What Elections Teach Us

By Jazmín Delgado, program coordinator, Center for Political Education, and volunteer with Seed the Vote

The following piece is shared with permission from the Center for Political Education, a non-partisan resource.

With the last days of the elections upon us, leftists and progressives have been getting ourselves ready for the immediate task ahead: defeating white-supremacist authoritarianism while strengthening our own forces. Some of us are leading voter turnout efforts locally and in swing states, others are getting ready to keep our communities safe from intimidation at the ballot box, and some are continuing to do work outside of the electoral arena, whether in the form of community organizing, mutual aid, or campaigning. Almost all of us are busily drawing up post-elections plans while anticipating different scenarios that could unfold on November 3, and beyond.

The coming weeks and months will bring a lot of challenges, and our ability to confront them while building power for the long haul will depend on how well we reflect on past struggles, assess the material conditions, and develop long-term strategy for the protracted fight ahead of us. Regardless of the outcome of the elections, we will still need to contend with three intertwined global crises: a deepening economic crisis, intensifying climate catastrophe, and a deadly pandemic nowhere near contained. So, what lessons can we draw from this electoral cycle that can help us build power at the scale that we need to contend with these threats?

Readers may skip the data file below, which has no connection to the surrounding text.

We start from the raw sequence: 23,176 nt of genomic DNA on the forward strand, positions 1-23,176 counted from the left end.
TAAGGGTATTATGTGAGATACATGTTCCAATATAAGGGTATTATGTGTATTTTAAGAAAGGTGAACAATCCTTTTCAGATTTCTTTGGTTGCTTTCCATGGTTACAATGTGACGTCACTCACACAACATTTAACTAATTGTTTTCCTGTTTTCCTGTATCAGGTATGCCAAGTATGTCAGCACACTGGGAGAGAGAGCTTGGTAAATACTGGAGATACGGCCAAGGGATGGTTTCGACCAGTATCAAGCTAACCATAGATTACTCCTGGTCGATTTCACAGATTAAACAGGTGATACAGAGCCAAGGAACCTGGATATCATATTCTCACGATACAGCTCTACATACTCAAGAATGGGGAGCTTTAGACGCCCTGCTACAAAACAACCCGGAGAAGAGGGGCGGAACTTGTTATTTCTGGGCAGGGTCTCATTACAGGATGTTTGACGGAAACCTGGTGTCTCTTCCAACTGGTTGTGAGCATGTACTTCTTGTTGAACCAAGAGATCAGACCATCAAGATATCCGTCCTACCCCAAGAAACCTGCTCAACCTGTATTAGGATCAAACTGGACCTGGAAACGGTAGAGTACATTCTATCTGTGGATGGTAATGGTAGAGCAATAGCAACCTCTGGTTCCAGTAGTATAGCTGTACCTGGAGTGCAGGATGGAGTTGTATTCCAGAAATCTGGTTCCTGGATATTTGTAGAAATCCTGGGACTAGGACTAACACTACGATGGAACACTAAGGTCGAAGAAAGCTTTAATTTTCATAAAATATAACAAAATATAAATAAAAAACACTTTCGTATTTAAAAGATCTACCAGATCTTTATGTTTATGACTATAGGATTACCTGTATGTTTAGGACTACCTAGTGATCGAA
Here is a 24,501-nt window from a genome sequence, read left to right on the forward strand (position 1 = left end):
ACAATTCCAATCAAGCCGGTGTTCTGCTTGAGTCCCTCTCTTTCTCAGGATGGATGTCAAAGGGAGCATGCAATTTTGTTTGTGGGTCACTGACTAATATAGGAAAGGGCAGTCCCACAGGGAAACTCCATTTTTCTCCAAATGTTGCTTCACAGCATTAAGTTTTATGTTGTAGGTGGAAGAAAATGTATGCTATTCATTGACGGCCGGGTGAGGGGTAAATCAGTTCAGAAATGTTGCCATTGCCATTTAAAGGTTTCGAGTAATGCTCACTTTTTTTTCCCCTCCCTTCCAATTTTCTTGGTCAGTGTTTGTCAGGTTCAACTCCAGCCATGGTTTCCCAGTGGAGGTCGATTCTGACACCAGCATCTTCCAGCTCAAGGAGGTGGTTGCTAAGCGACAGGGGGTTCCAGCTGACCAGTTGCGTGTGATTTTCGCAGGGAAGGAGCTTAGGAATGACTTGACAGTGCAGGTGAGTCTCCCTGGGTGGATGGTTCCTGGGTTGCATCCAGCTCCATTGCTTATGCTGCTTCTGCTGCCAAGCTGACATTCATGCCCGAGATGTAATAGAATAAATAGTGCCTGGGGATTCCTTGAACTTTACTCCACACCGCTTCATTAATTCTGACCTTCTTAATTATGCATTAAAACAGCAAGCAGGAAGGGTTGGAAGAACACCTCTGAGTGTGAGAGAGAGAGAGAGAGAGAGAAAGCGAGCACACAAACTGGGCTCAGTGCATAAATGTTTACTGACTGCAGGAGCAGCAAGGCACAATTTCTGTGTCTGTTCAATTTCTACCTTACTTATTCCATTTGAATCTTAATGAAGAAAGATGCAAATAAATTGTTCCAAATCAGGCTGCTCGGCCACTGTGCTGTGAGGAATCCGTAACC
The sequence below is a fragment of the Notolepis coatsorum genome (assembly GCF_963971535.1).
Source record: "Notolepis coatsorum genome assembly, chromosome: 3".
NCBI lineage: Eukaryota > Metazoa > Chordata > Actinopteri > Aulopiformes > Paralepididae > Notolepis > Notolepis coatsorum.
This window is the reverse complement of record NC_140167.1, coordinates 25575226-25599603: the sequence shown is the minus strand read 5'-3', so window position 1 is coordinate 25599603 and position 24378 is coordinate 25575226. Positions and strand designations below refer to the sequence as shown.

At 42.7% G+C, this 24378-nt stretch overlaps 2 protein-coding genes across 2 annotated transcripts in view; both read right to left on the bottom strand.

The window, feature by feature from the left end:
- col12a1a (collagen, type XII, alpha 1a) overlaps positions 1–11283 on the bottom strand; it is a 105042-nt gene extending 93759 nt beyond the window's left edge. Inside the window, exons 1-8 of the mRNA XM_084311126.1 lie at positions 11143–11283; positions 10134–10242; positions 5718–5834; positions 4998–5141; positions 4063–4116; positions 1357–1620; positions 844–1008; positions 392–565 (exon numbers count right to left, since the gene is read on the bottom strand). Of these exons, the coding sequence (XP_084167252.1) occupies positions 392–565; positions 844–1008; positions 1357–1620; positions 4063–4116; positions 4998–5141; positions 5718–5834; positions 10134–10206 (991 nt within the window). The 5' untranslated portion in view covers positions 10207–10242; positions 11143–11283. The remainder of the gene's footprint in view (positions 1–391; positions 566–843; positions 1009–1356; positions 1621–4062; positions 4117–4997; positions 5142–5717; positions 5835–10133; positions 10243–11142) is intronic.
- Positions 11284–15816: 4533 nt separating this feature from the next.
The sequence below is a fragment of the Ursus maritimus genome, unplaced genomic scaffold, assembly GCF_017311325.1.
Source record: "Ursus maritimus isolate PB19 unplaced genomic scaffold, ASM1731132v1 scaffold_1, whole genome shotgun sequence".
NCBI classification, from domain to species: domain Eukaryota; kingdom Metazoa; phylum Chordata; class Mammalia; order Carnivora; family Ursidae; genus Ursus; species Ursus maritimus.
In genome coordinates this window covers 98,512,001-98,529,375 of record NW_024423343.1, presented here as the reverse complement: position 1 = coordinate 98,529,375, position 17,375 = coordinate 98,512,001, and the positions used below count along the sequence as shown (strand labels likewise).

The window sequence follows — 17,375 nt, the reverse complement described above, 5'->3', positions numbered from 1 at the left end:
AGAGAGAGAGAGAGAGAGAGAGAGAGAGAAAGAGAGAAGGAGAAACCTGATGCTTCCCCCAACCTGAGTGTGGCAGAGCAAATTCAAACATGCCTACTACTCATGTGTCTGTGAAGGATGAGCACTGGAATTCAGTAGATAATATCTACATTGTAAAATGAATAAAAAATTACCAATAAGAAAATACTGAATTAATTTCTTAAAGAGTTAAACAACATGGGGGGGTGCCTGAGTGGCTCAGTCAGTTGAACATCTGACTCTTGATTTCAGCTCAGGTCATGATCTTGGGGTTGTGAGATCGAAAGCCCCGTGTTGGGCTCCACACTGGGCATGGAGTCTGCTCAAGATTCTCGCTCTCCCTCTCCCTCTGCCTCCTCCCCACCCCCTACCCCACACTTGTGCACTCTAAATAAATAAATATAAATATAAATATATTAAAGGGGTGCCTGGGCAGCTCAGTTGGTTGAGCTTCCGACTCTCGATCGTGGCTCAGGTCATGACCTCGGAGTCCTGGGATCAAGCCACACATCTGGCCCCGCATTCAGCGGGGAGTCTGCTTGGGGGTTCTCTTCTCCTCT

Elections teach us that we need to struggle for power before it can be won.

Whether our organizations do electoral work or not, we can all draw lessons from elections about the nature of power. At its most basic, power, is, in the words of Martin Luther King Jr., “the ability to achieve purpose” and “the strength required to bring about social, political, or economic changes.” Determining how resources are produced and allocated in our communities requires power. Being in rightful relationship with the land and protecting it from violent extraction and pollution requires power. Protecting our homelands from occupation, warfare, and displacement requires power. Simply put, we need power to build the kind of anti-capitalist and anti-colonial future we all need.

The electoral arena is one of the key sites where the fight for power happens. An electoral victory for one side translates into securing access to key instruments of the state to get them more of what they need. At the local and state level it means having power to decide what services get funding, to make policy changes that are beneficial to our communities, to overturn bad policies, and to put people in key positions of power who have a proven record of staying accountable to our movements and communities. At the federal level, the power to do good or harm gets intensified. As a case in point, just look at how swiftly the right has used the levers of state power to tear down environmental protections, gut the asylum system, intensify its attacks against organized labor, stack the Supreme Court in its favor, and rollback basic protections for communities of color, the working class, and queer and trans people — all while enriching and empowering its key allies. If we want the power to move resources towards our communities at the scale that we need, then we can’t cede this crucial part of the political terrain to authoritarians or neoliberals. There’s a lot to learn from leftist organizers who are stepping into the contradictions of the moment to take power back for our people.